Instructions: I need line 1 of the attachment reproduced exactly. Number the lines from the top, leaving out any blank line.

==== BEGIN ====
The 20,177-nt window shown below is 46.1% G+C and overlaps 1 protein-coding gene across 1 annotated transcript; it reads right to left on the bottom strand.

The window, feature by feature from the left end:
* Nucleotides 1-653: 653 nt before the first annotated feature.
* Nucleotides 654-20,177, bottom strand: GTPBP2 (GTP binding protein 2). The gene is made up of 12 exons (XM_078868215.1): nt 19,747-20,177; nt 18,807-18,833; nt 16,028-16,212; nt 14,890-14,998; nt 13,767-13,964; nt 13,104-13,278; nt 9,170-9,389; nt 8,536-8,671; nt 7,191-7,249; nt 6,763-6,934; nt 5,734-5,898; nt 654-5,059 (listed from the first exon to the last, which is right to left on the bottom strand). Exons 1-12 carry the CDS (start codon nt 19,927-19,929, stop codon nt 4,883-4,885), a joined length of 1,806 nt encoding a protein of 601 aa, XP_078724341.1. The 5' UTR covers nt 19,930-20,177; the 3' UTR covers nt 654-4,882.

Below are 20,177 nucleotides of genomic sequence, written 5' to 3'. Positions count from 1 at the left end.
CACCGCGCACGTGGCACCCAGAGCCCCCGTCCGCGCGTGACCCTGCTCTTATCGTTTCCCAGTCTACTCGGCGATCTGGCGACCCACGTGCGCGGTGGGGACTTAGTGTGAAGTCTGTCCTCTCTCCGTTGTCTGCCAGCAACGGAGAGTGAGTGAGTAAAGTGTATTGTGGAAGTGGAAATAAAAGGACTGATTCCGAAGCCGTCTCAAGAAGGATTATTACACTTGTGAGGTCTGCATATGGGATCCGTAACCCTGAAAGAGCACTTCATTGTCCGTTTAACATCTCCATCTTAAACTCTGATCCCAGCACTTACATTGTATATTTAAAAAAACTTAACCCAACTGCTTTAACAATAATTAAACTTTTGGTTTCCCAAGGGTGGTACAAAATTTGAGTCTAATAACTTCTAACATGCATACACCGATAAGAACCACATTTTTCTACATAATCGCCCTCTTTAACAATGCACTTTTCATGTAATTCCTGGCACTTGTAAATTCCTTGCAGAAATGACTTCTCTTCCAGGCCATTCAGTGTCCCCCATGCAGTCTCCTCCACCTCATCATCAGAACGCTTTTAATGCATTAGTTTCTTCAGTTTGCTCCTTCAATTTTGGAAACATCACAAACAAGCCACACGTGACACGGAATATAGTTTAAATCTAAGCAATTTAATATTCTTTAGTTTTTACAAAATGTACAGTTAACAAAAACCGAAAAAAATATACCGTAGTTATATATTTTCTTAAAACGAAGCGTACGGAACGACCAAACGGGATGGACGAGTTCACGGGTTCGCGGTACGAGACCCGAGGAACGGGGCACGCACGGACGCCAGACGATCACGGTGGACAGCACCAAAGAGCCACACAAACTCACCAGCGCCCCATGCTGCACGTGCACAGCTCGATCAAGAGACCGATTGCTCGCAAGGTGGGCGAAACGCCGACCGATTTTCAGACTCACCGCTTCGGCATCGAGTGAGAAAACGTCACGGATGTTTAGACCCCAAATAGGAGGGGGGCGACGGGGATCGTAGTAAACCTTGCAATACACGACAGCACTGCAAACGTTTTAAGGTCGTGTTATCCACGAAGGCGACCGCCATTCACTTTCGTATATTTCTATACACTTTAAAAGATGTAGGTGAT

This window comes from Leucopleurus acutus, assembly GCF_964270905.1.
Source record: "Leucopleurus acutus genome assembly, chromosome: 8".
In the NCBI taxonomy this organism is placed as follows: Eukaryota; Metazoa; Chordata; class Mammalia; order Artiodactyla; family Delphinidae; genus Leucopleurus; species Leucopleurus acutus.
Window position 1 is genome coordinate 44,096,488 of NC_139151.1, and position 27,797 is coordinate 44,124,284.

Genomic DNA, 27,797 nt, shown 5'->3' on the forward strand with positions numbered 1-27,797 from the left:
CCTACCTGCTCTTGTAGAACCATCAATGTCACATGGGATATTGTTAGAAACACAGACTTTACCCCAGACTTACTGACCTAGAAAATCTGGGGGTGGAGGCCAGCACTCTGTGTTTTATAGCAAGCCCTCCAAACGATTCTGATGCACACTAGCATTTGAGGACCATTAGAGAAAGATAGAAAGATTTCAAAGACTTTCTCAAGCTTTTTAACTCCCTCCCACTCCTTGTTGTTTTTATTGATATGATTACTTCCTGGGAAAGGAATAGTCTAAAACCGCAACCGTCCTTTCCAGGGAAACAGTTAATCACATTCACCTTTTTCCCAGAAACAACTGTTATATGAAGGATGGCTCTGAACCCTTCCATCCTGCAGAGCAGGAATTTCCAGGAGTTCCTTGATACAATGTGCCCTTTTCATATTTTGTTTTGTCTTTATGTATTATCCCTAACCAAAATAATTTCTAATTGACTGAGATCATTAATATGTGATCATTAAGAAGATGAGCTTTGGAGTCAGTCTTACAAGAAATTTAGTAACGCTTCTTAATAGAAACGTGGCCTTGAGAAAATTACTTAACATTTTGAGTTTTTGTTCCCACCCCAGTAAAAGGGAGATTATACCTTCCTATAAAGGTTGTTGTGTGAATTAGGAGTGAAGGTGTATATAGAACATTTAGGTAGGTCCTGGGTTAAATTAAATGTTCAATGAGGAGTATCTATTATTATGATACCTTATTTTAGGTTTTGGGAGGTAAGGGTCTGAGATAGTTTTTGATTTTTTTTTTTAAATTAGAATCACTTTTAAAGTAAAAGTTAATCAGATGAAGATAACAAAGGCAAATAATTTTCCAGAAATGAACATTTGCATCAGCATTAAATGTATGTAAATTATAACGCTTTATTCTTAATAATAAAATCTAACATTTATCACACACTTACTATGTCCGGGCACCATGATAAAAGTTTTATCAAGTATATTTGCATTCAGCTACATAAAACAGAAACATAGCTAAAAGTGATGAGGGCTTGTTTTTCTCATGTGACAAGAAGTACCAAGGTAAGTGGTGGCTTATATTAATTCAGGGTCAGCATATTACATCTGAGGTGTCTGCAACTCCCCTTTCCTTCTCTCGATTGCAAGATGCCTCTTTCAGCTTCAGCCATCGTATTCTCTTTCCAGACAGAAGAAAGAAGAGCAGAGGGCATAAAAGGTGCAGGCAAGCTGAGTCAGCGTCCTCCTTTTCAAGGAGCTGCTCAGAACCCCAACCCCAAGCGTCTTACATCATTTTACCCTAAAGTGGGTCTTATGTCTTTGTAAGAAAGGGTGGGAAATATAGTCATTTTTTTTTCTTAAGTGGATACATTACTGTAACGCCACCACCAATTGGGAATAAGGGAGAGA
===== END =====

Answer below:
The 20,177-nt window shown below is 46.1% G+C and overlaps 1 protein-coding gene across 1 annotated transcript; it reads right to left on the bottom strand.